Atkins et al v. United States of America

Filing 27

MEMORANDUM AND ORDER. (See Full Order.) IT IS HEREBY ORDERED that plaintiffs' motion for class certification 11 is denied. IT IS FURTHER ORDERED that this case is set for an additional scheduling conference on Friday, August 19, 2016 at 11:0 0 a.m. in Chambers 14 South. In advance of the scheduling conference counsel must meet and confer and attempt to agree on a schedule for all matters required to complete this case, including all matters referenced in the original Order Setting Rule 16 Conference that was issued on August 24, 2015 [docket entry # 5 ]. Counsel shall file a joint proposed scheduling plan no later than Tuesday, August 16, 2016. Signed by District Judge Catherine D. Perry on 7/18/2016. (CBL)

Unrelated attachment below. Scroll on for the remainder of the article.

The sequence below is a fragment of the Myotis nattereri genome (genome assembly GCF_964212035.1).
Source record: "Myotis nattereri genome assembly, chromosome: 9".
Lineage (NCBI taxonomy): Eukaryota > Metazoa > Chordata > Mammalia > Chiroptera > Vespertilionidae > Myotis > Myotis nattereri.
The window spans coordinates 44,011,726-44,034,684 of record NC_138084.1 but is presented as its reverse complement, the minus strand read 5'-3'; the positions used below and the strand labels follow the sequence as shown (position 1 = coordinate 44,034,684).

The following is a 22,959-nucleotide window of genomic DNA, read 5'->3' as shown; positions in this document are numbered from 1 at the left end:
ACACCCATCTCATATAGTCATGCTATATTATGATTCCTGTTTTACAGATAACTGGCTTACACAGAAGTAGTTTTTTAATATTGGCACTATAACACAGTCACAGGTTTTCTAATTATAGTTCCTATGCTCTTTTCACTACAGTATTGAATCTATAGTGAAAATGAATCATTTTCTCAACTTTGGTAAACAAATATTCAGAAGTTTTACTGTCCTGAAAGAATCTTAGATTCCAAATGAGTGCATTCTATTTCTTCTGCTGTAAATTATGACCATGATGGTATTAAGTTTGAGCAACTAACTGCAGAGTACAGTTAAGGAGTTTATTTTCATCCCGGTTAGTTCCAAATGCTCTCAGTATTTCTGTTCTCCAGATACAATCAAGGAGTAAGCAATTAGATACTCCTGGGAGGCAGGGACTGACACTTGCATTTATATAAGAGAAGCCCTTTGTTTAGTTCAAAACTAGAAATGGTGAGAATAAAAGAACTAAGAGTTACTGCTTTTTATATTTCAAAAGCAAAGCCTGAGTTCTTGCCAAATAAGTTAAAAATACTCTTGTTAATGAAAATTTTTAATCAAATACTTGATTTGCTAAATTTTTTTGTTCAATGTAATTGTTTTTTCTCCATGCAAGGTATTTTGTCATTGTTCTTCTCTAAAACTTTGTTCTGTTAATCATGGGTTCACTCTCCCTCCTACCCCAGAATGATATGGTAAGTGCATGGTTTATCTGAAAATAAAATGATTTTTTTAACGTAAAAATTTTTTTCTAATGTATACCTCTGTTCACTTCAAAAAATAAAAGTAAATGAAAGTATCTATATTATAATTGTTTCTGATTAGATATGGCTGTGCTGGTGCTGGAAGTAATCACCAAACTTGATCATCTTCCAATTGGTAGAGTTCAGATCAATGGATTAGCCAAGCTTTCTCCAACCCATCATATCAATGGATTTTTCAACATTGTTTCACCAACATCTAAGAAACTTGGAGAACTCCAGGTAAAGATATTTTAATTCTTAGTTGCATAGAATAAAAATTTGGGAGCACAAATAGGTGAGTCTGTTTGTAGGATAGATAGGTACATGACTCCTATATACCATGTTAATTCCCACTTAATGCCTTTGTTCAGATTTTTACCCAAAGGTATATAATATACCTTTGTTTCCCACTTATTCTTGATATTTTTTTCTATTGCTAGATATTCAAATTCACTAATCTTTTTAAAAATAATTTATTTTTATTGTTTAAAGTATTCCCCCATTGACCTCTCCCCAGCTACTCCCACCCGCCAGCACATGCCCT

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UNITED STATES DISTRICT COURT EASTERN DISTRICT OF MISSOURI EASTERN DIVISION ROBERT J. ATKINS, et al., Plaintiffs, vs. UNITED STATES OF AMERICA, Defendant. ) ) ) ) ) ) ) ) ) Case No. 4:15 CV 933 CDP MEMORANDUM AND ORDER This rails-to-trails case is before me on the plaintiffs’ motion for class certification. Plaintiffs seek compensation for the government’s alleged taking of their private property for public use when the Surface Transportation Board, following the procedures set out in the National Trails System Act, authorized use of an abandoned rail line as a recreational trail. I held a hearing on plaintiffs’ motion on March 3, 2016. Because plaintiffs have failed to show that questions common to the class predominate over questions affecting only individual members, they have failed to satisfy Fed. R. Civ. P. 23(b)(3), and I will deny the motion for class certification. Background Plaintiffs are owners of nine parcels of property along a 144.3-mile corridor in the State of Missouri which was formerly used as a railroad line by the Missouri Central Railroad Company and the Central Midland Railway Company. The railroad line operated over numerous parcels of private property through various easements. Plaintiffs seek to represent a class that would include themselves and more than 325 other Missouri property owners whose property is similarly situated along the former railroad line. In February of 2015 a Notice of Interim Trail Use (NITU) was issued, which triggered plaintiffs’ claim here. They contend that the use of the National Trails System Act to allow the abandoned rail line to be used as a trail interferes with their exclusive rights over their properties and is therefore a government taking for which they are owed compensation under the Fifth Amendment to the United States Constitution. The National Trails System Act, 16 U.S.C. §§ 1241-1251 (2000), allows abandoned railroad lines to be converted to recreational trails: In general terms, once a railroad abandons use of its track, the fee owners of the burdened estate automatically gain their reversionary interest in the easement. The aegis behind the Trails Act is exploitation of railroad property interests by granting easements to third parties for alternative uses of the land where railroad tracks previously traversed. The Trails Act preserves the railroad’s right-ofway by affording a State, municipality, or private group an opportunity (1) to negotiate with a railroad (2) to assume temporary managerial responsibility (3) to implement an interim use of the land (4) to build recreational trails. If an agreement is reached, the interim trail use “shall not be treated, for purposes of any law or rule of law, as an abandonment of the use of such rights-of-way for railroad purposes.” 16 U.S.C. § 1247(d) (2000). This process has been termed “railbanking.” The railbanking process typically starts when a railroad files an application, or other documentation, with the Surface Transportation Board (the “STB”) stating its intention to abandon part of a line. The STB then publishes a notice of exemption in the Federal Register. To -2- avoid abandonment of the track, and take advantage of the Trails Act, a state, municipality, or private group can file a railbanking petition with the STB. If the railbanking petition is sufficient, and the railroad agrees to negotiate, the STB issues a NITU, which allows the railroad to salvage track and equipment, discontinue service, and prepare for the interim use without actually abandoning the railroad line. If subsequent negotiations between the railroad and the applicant for interim trail use are successful, the NITU extends indefinitely; the STB retains jurisdiction for potential future railroad use; and the reversionary interests of the surrounding landowners, which would ordinarily vest upon abandonment of the rail line by the railroad, continue to remain dormant until actual abandonment. Fauvergue v. United States, 86 Fed. Cl. 82, 85 (2009) (footnote and citations omitted), rev’d on other grounds sub nom. Bright v. United States, 603 F.3d 1273 (Fed. Cir. 2010). The plaintiffs contend that under Missouri property law the Railroads’ abandonment of the rail line would terminate their respective easements. That would result in the property interests in the affected properties being reverted to the property owners, who would then enjoy exclusive rights over their private property – free of any easements. Plaintiffs argue that the government’s issuance of the NITU interfered with this exclusive right to own and enjoy their property. Most claims raised by property owners seeking compensation because of the Trails Act have been brought in the Court of Federal Claims under the Tucker Act, 28 U.S.C. § 1491(a)(1). See, e.g., Brown v. United States, 126 Fed. Cl. 571 (2016), and cases discussed there. This case is brought in this Court under the “Little Tucker Act,” which provides concurrent jurisdiction in the district courts -3- for claims against the government that do not exceed $10,000. 28 U.S.C. § 1346(a)(2). Accordingly, to proceed in this Court in this takings case, each individual claim here must either not exceed $10,000 or the respective property owner must waive any claim exceeding $10,000. There are two actions currently pending in the Court of Federal Claims that involve the same NITU and the same rail line at issue here: Abbott v. United States (364 plaintiffs/582 parcels of land)1 and Behrens v. United States (57 plaintiffs/71 parcels of land).2 Those cases are not proceeding as class actions. Instead, all plaintiffs and parcels are proceeding by joinder through the filing of amended complaints. Discussion A party seeking class certification must satisfy the four prerequisites of Rule 23(a), Federal Rules of Civil Procedure: (1) numerosity, (2) commonality, (3) typicality, and (4) adequacy of representation. In addition to the Rule 23(a) prerequisites, class-seeking parties must also satisfy one of the provisions of Rule 23(b). The plaintiffs here invoke Rule 23(b)(3): that “questions of law or fact common to the class members predominate over any questions affecting only individual members, and that a class action is superior to other available methods 1 2 Case No. 1:15CV211 (Fed. Cl.). Case No. 1:15CV421 (Fed. Cl.). -4- for fairly and efficiently adjudicating the controversy.”3 The party seeking class certification bears the burden of proving by a preponderance of the evidence that the requirements of Rule 23 are met. Luiken v. Domino’s Pizza, LLC, 705 F.3d 370, 371 (8th Cir. 2013); Jackson v. Crawford, No. 12-4018-CV-C-FJG, 2015 WL 2173646, at *2 (W.D. Mo. May 8, 2015). Although defendants challenge plaintiffs’ ability to show the numerosity and typicality requirements of Rule 23(a), I conclude that the obvious lack of a predominant common question under Rule 23(b)(3) is a sufficient basis to deny the motion, so I need not discuss the Rule 23(a) requirements.4 The plaintiffs’ claims all arise out of the same NITU and so there is no doubt that at least one common question exists. The initial commonality requirement under Rule 23(a) is not stringent: “In Dukes, the Court acknowledged that a single common question ‘will do’ for purposes of rule 23(a)(2),” Ebert v. General Mills, Inc., -- F.3d. --, No. 15-1735, 2016 WL 2943193, at *4 (8th Cir. May 20, 2016) (quoting WalMart Stores, Inc. v. Dukes, 564 U.S. 338, 359 (2011)). It is the more demanding predominance requirement of Rule 23(b)(3) that is the crucial issue in this case. As the Supreme Court noted in Comcast Corp. v. 3 Plaintiffs’ motion and brief argued that this case also meets the requirements under Rule 23(b)(2) because the government had acted on grounds that applied generally to the class, but at the hearing counsel acknowledged that provision is not applicable because plaintiffs do not seek declaratory or injunctive relief. See WalMart Stores, Inc. v. Dukes, 564 U.S. 338 (2011). 4 Certainly in most cases, more than 300 plaintiffs would be considered sufficiently numerous to meet the Rule 23(a)(1) requirement, but Brown, supra, and other rails-to-trails cases indicate that issue may not be as simple as most cases that come before this Court. In any event, I need not decide it. -5- Behrend, 133 S. Ct. 1426 (2013), it is the court’s “duty to take a ‘close look’ at whether common questions predominate over individual ones.” Id. at 1432 (quoting Amchem Prods., Inc. v. Windsor, 521 U.S. 591, 615 (1997)). The predominance inquiry under Rule 23(b)(3) calls upon courts to give careful scrutiny to the relation between common and individual questions in a case. An individual question is one where “members of a proposed class will need to present evidence that varies from member to member,” while a common question is one where “the same evidence will suffice for each member to make a prima facie showing [or] the issue is susceptible to generalized, class-wide proof.” Tyson Foods, Inc. v. Bouaphakeo, 136 S. Ct. 1036, 1045 (2016) (quoting 2 W. Rubenstein, Newberg on Class Actions § 4:50, pp. 196-97 (5th ed. 2012)). “When ‘one or more of the central issues in the action are common to the class and can be said to predominate, the action may be considered proper under Rule 23(b)(3) even though other important matters will have to be tried separately, such as damages[.]’” Id. (quoting 7AA C. Wright, A. Miller, & M. Kane, Federal Practice and Procedure § 1778, pp. 123-24 (3d ed. 2005)) (emphasis added). To establish their takings claim here, plaintiffs will be required to prove the following elements: 1) that the government took action in relation to particular segments of the railroad line, 2) that the property owners own the fee interest in the land abutting the segments or underneath, and 3) the amount of compensation that is just. See Preseault v. United States, 100 F.3d 1525, 1550 (Fed. Cir. 1996); Rogers v. United States, 90 Fed. Cl. 418, 427-28 (2009). “A court must analyze -6- [the] elements in order to determine which are subject to common proof and which are subject to individualized proof.” In re High Tech. Emp. Antitrust Litig., 289 F.R.D. 555, 564 (N.D. Cal. 2013) (internal quotation marks and citation omitted). From the evidence presented, it appears that the only common question in this case is whether there was government action that affected segments of the railroad line at issue. While this common question may be the “glue” that holds the claims together, it is not an open question, given that the government concedes that it engaged in the triggering action, that is, the issuance of the NITU on February 25, 2015. What remains to be litigated is whether each plaintiff owns the fee interest in each affected parcel (liability) and, if so, what compensation is just (damages). Because the determination of these remaining questions requires highly individualized proof, it cannot be said that the sole common question in this action – which itself is conceded – predominates over questions affecting only the individual landowners. At the class certification hearing, plaintiffs’ counsel said that his team has examined the deeds relating to all of the properties affected by the NITU and concluded that approximately 325 parcels fit within the parameters of this action, that is, that the railroad line operated by way of easement over these privately owned properties. Plaintiffs contend that there are three methods by which the easements exist in this case: 1) condemnation, 2) prescriptive easement, and 3) $1 -7- deeds. Plaintiffs aver that there are 69 putative class members in the first two categories and 254 putative class members with $1 deeds.5 Plaintiffs argue that determining fair market value can be done by appraisals on all properties using one set of instructions. Each individual property will be given an actual appraisal; there will be no estimates. With each appraiser operating under the same set of instructions, plaintiffs contend that there will be no differing methodologies in measuring damages. From these appraisals, the properties would be placed into groups based on the properties’ characteristics, e.g., commercial, residential, farmland, etc. In the event the matter goes to trial, plaintiffs intend to present that evidence to the jury in groups and using representative parcels from each group. From the jury’s verdict – group by group – all properties would be awarded compensation as determined by the jury for each respective group. The government contends that individual litigation will be required with regard to both the ownership issues and valuation. It posits that an examination of each deed relating to each affected parcel would be necessary to determine ownership interest on the date of valuation; the $1 deeds with the Railroads would need to be examined individually to determine whether additional, non-monetary consideration was provided, which may mean that the fee title was conveyed to the 5 According to plaintiffs, there are 21 property owners who have deeds showing consideration exceeding $1, and those may require specific litigation, because there is some contention that a deed listing more than $1 may indicate that the Railroads actually own the fee. -8- Railroads; and examination of the individual deeds would be necessary to determine if trail use exceeds the scope of the easement for that particular parcel. With regard to valuation, the government identified several characteristics that will be relevant to determining the value of the properties at issue, including environmental factors, zoning, size, location, which county, sale history, severance issues, and proximity issues. The government contends that while appraisers would be operating under a uniform standard, the written standard itself is over 100 pages long because it must account for all of the different variables that must be considered when assessing property values. Even if plaintiffs’ proffered single methodology were used to value all of the properties, the appraisers would be required to consider numerous variables unique to each individual property. Indeed, “[e]very tract of land is recognized as having a unique value[.]” Kay v. Vatterott, 657 S.W.2d 80, 82 (Mo. Ct. App. 1983). Determining which variables apply to each property would require highly individualized proof. Two relatively recent Court of Federal Claims rails-to-trails cases faced issues similar to those here. In Brown v. United States, 126 Fed. Cl. 571 (2016), the court found that common questions did not predominate because, among other things, individual determinations of the scope of the railroad’s easements were required. In Turner v. United States, 115 Fed. Cl. 614 (2014), the court noted that the threshold issue of liability regarding the trail had already been resolved in other -9- actions, but Rule 23(b)(3) was not satisfied given that all that remained for the court’s determination were questions of “liability and just compensation with a factual analysis that is unique to each individual claim.” Turner, 115 Fed. Cl. at 618.6 Here, as in Turner and Brown, the factual analysis regarding the actual ownership interest in each of the more than 325 properties at issue (liability), as well as to the encumbered and unencumbered values of each property (damages), will be unique to each individual claim and subject to individualized proof. Where the only common question has been resolved, it cannot be said to predominate over the highly individualized questions that remain. Indeed, as recognized in Ebert, highly individualized factual questions regarding damages may overwhelm common questions of liability to such a degree that class certification is inappropriate. 2016 WL 2943193, at *4-5. Although plaintiffs contend that they can present representative samplings for purposes of assessing damages, I question whether the use of such samplings would be permissible under Bouaphakeo in the circumstances of this case, given the proposed development of adequate, individualized evidence as to each property’s value.7 6 The Eighth Circuit’s recent Ebert case – while not involving rails-to-trails – is similarly instructive. That case involved allegations of injury from environmental contamination, and the court found that individual issues of injury and causation predominated over the common questions related to the contamination itself. 2016 WL 2943193. 7 As I mentioned briefly at the class certification hearing, I also have concerns that, in the context of this particular case, any class-wide determination might not be binding on absent class members who do not opt out. Even following the appraisal process plaintiff describes, any - 10 - Accordingly, IT IS HEREBY ORDERED that plaintiffs’ motion for class certification [11] is denied. IT IS FURTHER ORDERED that this case is set for an additional scheduling conference on Friday, August 19, 2016 at 11:00 a.m. in Chambers 14 South. In advance of the scheduling conference counsel must meet and confer and attempt to agree on a schedule for all matters required to complete this case, including all matters referenced in the original Order Setting Rule 16 Conference that was issued on August 24, 2015 [docket entry # 5]. Counsel shall file a joint proposed scheduling plan no later than Tuesday, August 16, 2016. CATHERINE D. PERRY UNITED STATES DISTRICT JUDGE Dated this 18th day of July, 2016. absent class member could later say that her claim was actually for more than $10,000, and so she did not need to opt out of a class covered by the Little Tucker Act. Although plaintiffs propose that putative class members can waive claims over $10,000, that would not solve the problem for potential class members who did not opt out but later dispute a valuation related to their own property and then challenge whether they are bound by any class-wide resolution of this case. - 11 -